Waste levy thrown on scrap heap
BUSINESS owners and the council called it a load of garbage and less than six months after it was implemented the state waste levy is headed for the scrap heap.
The ALP Bligh Government levy was one of the first pieces of legislation on the chopping block as the LNP resolved to dump it by July 1 at this week's Cabinet meeting - a move welcomed by Warwick Buckaroo Motor Inn owner David Birdling.
"It's just another burden on the ratepayer, operating any business is a struggle then add paying a tax which is not even beneficial," he said.
"We have a commercial bin and we get that emptied every fortnight to three weeks.
"It's going straight into the government coffers - if I felt that it was a benefit to the region I wouldn't have an issue with it."
Southern Downs Regional Council (SDRC) planning and environment director Ken Harris was also glad the levy is being abolished - even though it meant a large amount of council resources had gone to waste.
He said council only acted as a collector and all of the funds were passed on to the State Government.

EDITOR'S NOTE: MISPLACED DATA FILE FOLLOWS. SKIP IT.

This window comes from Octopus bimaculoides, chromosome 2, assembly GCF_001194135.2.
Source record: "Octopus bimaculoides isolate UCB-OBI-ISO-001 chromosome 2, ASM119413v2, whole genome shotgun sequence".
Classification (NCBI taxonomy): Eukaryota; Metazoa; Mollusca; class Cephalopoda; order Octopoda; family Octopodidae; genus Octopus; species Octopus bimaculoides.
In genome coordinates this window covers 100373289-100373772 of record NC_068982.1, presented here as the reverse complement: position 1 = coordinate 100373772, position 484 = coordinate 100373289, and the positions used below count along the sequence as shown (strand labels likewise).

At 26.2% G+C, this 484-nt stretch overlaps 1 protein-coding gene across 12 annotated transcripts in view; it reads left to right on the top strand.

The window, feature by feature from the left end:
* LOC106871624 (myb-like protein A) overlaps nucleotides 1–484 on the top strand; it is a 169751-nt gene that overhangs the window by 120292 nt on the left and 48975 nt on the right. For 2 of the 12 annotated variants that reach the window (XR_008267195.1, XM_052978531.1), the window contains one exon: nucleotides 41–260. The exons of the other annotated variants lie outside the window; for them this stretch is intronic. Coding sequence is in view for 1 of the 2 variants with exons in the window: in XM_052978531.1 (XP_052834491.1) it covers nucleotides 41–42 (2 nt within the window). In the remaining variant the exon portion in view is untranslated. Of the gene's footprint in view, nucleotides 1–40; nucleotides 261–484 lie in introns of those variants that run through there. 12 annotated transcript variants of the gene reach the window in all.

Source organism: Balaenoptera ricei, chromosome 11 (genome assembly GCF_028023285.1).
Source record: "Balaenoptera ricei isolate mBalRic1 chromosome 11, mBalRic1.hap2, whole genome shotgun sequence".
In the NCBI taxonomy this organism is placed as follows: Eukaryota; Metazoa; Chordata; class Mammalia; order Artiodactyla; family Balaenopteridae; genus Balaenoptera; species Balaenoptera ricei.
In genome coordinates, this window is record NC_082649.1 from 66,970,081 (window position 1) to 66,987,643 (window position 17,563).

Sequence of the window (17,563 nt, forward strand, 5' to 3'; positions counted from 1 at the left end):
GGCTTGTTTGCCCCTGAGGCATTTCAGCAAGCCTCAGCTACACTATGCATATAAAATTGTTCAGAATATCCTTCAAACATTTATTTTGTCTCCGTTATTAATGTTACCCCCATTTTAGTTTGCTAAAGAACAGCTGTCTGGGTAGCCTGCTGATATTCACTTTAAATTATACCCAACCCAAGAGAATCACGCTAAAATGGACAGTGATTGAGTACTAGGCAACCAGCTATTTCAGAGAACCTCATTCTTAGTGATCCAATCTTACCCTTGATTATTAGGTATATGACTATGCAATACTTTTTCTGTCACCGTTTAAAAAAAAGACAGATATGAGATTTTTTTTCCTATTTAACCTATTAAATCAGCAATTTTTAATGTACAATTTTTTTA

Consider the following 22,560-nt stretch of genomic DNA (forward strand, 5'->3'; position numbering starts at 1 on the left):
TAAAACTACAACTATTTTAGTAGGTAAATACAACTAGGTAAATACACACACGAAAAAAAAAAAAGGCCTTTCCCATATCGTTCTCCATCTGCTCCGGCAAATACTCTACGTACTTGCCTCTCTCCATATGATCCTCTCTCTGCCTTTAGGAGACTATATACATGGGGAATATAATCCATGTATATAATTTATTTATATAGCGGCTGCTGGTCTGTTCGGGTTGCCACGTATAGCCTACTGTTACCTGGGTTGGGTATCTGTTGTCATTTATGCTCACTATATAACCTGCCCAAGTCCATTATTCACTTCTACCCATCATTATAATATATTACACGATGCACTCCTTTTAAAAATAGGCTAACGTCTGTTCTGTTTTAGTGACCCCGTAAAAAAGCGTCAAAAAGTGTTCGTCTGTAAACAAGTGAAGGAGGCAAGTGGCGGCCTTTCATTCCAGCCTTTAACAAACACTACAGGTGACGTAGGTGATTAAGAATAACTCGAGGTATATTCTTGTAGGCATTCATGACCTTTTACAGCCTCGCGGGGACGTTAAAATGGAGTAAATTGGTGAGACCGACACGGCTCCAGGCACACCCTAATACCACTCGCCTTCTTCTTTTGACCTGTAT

"It will probably simplify our operation but the real issue for us is the huge amount of time and resources ... weeks of senior staff time," he said.
Mr Harris said council staff had never sat down and worked out exactly how much implementing the levy had cost rate payers but it was "substantial".
He said the issue now was whether council would be reimbursed for any of the expenses incurred to put the levy in place.
"For example the council ... is setting up a weigh-bridge (at the Stanthorpe Waste Transfer Station)," he said. "The bridge itself costs $100, 000 to $150, 000 and that doesn't include any other work."
Premier Campbell Newman said abolishing the "flawed" levy - which slugged businesses $35 a tonne for waste - would reduce the cost of living.
"And we will be looking at alternative funding streams to deliver an industry-driven waste strategy," he said.